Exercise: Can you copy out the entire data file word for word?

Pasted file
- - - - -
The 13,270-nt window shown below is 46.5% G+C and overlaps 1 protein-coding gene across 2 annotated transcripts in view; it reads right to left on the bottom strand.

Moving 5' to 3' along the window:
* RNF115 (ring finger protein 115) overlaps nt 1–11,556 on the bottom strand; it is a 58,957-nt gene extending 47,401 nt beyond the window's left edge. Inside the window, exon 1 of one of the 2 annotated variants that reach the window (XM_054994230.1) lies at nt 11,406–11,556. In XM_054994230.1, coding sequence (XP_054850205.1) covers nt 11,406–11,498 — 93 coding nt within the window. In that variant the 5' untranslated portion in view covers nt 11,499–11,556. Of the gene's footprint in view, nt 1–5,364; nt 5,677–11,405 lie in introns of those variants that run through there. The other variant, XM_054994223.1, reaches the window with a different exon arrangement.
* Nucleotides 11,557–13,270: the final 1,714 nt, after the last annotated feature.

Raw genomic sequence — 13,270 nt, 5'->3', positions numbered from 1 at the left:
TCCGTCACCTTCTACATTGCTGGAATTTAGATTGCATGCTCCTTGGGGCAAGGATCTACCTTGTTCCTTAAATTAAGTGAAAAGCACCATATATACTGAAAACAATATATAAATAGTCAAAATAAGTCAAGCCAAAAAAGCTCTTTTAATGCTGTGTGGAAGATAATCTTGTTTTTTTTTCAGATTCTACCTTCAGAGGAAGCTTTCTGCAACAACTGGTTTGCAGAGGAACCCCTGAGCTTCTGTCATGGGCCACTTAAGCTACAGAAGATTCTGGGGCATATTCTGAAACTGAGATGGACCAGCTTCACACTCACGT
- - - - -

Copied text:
The 13,270-nt window shown below is 46.5% G+C and overlaps 1 protein-coding gene across 2 annotated transcripts in view; it reads right to left on the bottom strand.

Moving 5' to 3' along the window:
* RNF115 (ring finger protein 115) overlaps nt 1–11,556 on the bottom strand; it is a 58,957-nt gene extending 47,401 nt beyond the window's left edge. Inside the window, exon 1 of one of the 2 annotated variants that reach the window (XM_054994230.1) lies at nt 11,406–11,556. In XM_054994230.1, coding sequence (XP_054850205.1) covers nt 11,406–11,498 — 93 coding nt within the window. In that variant the 5' untranslated portion in view covers nt 11,499–11,556. Of the gene's footprint in view, nt 1–5,364; nt 5,677–11,405 lie in introns of those variants that run through there. The other variant, XM_054994223.1, reaches the window with a different exon arrangement.
* Nucleotides 11,557–13,270: the final 1,714 nt, after the last annotated feature.

Raw genomic sequence — 13,270 nt, 5'->3', positions numbered from 1 at the left:
TCCGTCACCTTCTACATTGCTGGAATTTAGATTGCATGCTCCTTGGGGCAAGGATCTACCTTGTTCCTTAAATTAAGTGAAAAGCACCATATATACTGAAAACAATATATAAATAGTCAAAATAAGTCAAGCCAAAAAAGCTCTTTTAATGCTGTGTGGAAGATAATCTTGTTTTTTTTTCAGATTCTACCTTCAGAGGAAGCTTTCTGCAACAACTGGTTTGCAGAGGAACCCCTGAGCTTCTGTCATGGGCCACTTAAGCTACAGAAGATTCTGGGGCATATTCTGAAACTGAGATGGACCAGCTTCACACTCACGT